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Jan 7th 2015

Black and White in Color

“He looked rather pleasantly, like a blond Satan.”

- "The Maltese Falcon" (Dashiell Hammett, 1929)

You must be a movie enthusiast if you love film noir.

Film noir reached its height of popularity during the 1940s. Some would claim that it originated from America. There was some truth to it.

Film noir was shot in black and white. The characters were entangled in a web of crime, as the shadows would suggest. It was a sinister set-up influenced by German Expressionism. Although the silent film industry in Hollywood had seen the likes of Charlie Chaplin, the other side of the Atlantic was no less impressive. Between the end of World War I and the appointment of Adolf Hitler as Chancellor of Germany, the German film industry produced some of the most influential silent films. Filming took place inside a studio, with asymmetrical structures suggesting a twisted tale. This was the case of "The Cabinet of Dr. Caligari" (1920).

The countryside was looking forward to the carnival season, its main attraction was Dr. Caligari and his near-silent somnabulist, Cesar. The villagers have no idea that the latter had the ability to kill anyone. A young man named Francis saw this, and he rose to the occasion to save the rural folks from further terror. What was supposed to be a happy ending had a sudden twist in the end. Francis was telling his story to a friend. Both were patients in a mental asylum. Dr. Caligari happened to be one of the attending physicians.

Did the sequence of events took place at all? Was it a product of imagination? Some viewers would go farther and suggest that Dr. Caligari told everything that Francis said to his fellow patient. This sordid, if not manipulative, narrative would be constantly used in film noir.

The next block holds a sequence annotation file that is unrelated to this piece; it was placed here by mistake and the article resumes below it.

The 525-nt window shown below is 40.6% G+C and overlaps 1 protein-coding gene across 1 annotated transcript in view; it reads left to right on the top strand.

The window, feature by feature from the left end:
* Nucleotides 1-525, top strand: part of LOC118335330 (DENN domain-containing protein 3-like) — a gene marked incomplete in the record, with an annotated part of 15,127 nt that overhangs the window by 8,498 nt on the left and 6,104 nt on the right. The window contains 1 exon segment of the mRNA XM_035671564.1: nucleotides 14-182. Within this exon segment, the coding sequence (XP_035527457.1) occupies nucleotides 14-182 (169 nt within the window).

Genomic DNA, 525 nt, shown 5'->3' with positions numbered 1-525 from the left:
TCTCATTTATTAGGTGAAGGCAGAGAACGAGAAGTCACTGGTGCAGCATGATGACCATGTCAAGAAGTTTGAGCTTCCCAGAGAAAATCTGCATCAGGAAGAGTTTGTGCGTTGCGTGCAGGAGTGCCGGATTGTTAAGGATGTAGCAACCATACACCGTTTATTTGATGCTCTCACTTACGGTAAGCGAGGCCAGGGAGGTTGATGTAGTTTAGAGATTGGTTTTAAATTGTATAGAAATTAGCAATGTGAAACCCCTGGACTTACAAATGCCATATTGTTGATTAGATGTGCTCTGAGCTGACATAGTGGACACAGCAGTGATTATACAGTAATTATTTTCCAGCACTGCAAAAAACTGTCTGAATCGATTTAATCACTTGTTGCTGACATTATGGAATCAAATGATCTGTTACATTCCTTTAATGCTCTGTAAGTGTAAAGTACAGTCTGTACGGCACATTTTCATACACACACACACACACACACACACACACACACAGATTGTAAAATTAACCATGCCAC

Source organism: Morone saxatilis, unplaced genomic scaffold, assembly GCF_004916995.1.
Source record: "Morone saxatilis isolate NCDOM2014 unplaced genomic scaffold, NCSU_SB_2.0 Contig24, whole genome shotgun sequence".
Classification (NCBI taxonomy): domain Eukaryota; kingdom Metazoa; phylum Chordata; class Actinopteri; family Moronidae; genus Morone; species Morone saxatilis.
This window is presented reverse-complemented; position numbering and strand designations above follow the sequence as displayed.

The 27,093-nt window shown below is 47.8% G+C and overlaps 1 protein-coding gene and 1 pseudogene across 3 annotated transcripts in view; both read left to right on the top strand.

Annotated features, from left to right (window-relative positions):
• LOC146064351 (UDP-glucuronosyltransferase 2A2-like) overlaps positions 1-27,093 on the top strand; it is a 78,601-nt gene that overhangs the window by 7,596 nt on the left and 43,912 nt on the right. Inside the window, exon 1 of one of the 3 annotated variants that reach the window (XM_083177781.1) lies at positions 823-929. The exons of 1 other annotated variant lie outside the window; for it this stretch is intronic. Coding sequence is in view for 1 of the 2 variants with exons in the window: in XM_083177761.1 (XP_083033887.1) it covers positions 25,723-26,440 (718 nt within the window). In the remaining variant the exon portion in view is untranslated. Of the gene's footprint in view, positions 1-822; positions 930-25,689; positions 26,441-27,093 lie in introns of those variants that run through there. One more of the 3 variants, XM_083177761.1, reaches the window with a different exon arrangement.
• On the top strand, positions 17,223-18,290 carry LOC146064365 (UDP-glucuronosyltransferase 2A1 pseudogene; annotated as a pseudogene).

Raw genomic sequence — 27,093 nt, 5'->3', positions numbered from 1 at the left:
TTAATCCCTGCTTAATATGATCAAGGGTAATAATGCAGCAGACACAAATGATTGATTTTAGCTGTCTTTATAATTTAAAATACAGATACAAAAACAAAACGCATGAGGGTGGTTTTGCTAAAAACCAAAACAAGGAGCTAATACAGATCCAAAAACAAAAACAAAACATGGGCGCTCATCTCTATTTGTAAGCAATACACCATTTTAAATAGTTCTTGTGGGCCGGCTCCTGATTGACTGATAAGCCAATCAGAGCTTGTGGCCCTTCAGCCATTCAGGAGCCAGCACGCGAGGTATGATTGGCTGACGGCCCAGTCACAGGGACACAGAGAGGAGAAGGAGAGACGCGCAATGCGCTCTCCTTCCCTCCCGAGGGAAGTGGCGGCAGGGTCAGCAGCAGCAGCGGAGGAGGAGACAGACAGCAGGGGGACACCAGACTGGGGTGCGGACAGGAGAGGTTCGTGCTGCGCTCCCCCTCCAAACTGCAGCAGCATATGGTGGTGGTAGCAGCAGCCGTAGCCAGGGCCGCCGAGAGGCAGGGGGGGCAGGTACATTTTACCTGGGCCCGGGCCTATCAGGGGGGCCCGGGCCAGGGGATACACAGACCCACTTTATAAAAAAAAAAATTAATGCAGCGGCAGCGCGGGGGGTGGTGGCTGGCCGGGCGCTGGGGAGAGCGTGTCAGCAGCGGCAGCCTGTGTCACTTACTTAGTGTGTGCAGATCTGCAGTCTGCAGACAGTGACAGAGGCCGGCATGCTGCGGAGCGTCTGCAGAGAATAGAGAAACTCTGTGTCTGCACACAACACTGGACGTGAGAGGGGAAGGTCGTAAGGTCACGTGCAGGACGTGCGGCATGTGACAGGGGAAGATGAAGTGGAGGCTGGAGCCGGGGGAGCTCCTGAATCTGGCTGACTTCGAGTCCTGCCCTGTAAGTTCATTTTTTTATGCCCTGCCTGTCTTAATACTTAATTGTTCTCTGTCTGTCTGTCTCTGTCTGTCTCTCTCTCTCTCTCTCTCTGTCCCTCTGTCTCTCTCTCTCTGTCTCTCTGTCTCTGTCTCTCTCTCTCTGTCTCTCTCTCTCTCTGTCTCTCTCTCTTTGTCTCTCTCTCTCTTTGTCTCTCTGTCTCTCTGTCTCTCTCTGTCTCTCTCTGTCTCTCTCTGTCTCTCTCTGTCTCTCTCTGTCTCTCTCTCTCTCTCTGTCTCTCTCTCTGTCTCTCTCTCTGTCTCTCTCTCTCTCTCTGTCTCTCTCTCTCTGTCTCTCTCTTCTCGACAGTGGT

This is how to watch

Humphrey Bogart was only 57 years of age when he died on January 14, 1957. He was relatively young, but he already accomplished much in his career. He was one of the big stars of film noir, having appeared in classics like "The Big Sleep" (1946). Most of these pictures were talky, even silly in some scenes. Bogart often portrayed a hard-boiled cynic, which hid a noble side.

"The Treasure of Sierra Madre" (1948) was one of his notable works, an adaptation of B. Traven's adventure novel. It was about the search for gold in the Mexican countryside during the 1920s, which wasn't the best time to travel. (The Mexican Revolution was about to come to an end.) Three Americans risked their lives for the chance to be rich, but Traven peppered his story with quotes. They were warnings on how gold brought the worst out of anyone.

The popularity of film noir began to diminish during the 1950s. The last few decades saw the rise of number of neo-noir films both in Hollywood and other countries. Fabián Bielinsky's "El aura" (2002) was one of those outstanding features. It was about an epileptic taxidermist often fantasizing about committing the perfect crime. It had something to do with his sheltered existence, of wanting to be the center of attention. The chance came, and he got away with it. His pet dog was the sole witness to it. If he could talked about it.

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